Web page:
The 70th annual National Book Awards bestowed the top honor in fiction on Susan Choi author of the coming of age novel “Trust Exercise,” while the biggest round of applause for the night went to Susan Broom, the winner in nonfiction for “The Yellow House.”

LeVar Burton, who played Lt. Commander Geordi La Forge in “Star Trek: Next Generation” and kept the show moving with clever one-liners throughout the two-plus hour event.

Broom’s childhood home in New Orleans East was a family residence for 40 years until it was wiped away by Hurricane Katrina. In that simple house, she said her mother outlived two husbands and raised 12 children.

“The magnitude of being in this room just reminds me of the distance I’ve come,” said Broom who said she was the youngest and most unruly of the 12 children. “I am in this room—semicolon—and so is my mother,” Broom said. Her mother, she said “ was always wolfing down words, insatiable is how I learned that words were a kind of sustenance.”

Choi, whose coming-of-age novel centered on two artsy teens, said even after she had published her first novel at age 30, “I never thought I’d actually lead a life that was centered on books and writing.” She said that writing “is really it’s own reward.”

Arthur Sze, won in the poetry category for “Sight Lines” and not surprisingly had one of the most poetic acceptance speeches. “We need poetry now more than ever,” he said. “I believe poetry is an essential language. It helps us slow down, see clearly, feel deeply and realize what truly matters.” But his presenter Mark Wunderlich may have done him one better. “As long as the moon rises in the night sky, and people love each other or break each other’s hearts, poetry will matter,” he said.

When the poetry winner was announced a particularly large round of applause seemed to come from one side of Cipriani Wall Street where the black-tie event was held Wednesday night. “All the people who can rhyme are in that part of the room,” said Burton.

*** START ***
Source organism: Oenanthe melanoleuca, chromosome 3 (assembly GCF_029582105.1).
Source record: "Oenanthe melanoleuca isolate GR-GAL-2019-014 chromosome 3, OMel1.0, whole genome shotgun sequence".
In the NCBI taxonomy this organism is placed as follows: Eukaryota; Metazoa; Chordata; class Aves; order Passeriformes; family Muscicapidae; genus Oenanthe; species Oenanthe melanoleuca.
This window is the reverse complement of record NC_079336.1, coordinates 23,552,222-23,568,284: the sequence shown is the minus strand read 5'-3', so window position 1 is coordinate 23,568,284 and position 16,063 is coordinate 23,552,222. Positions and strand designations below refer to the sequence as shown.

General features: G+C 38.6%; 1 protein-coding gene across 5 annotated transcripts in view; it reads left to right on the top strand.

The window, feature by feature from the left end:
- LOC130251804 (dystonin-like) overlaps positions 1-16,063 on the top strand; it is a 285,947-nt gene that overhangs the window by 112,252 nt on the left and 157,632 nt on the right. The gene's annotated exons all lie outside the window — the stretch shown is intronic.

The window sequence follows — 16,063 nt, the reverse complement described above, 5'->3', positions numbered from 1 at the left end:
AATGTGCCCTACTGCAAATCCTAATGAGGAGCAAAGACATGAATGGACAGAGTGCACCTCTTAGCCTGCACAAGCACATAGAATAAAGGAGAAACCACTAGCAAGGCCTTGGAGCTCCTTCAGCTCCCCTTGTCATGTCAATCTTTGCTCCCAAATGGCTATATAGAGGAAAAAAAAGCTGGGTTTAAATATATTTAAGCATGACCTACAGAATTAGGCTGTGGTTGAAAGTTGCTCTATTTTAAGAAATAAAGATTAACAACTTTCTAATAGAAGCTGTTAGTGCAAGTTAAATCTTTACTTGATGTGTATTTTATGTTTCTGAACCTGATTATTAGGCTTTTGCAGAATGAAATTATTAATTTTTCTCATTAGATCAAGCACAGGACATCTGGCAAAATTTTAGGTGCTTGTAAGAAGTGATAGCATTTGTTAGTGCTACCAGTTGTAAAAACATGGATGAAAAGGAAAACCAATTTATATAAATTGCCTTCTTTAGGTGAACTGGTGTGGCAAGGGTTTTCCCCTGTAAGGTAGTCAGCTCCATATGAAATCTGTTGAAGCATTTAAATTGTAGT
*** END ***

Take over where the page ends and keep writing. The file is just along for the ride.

The winner for Young Adult literature was Martin W. Sandler’s “1919 The Year that Changed America” about labor unrest, women’s suffrage, prohibition and racism. “I’ve written 60 books and I hope to write 60 more, and I plan to be here to celebrate them with you,” said Sandler.

To which Burton quipped, “Proof positive that if you just keep typing, good s- -t happens.”

Hungarian writer Laszlo Krasznahorkai won for “Baron Wenckheim’s Homecoming.” “It is a tremendous joy that through our translators we can cross these heavy borders,” he said. “We can be home in America.” His translator Ottilie Mulzet nearly picked a second trophy for the book from the awards table before she was chided by Burton, “One per customer.”

The medal for distinguished contribution to American Letters was presented to Edmund White while Oren Teicher, the outgoing CEO of the American Booksellers Association was the winner of this year’s Literarian Award for Outstanding Service to the American Literary Community.

Burton, who opened the night saying he always dreamed of being at the National Book Awards—but in the audience as a guest of a talented writer, turned serious at the end when he thanked readers everywhere. “Never forget that what you do is essential to humanity. Reading and literacy is a birthright of all of us, and reading is indeed a radical act of humanity.”

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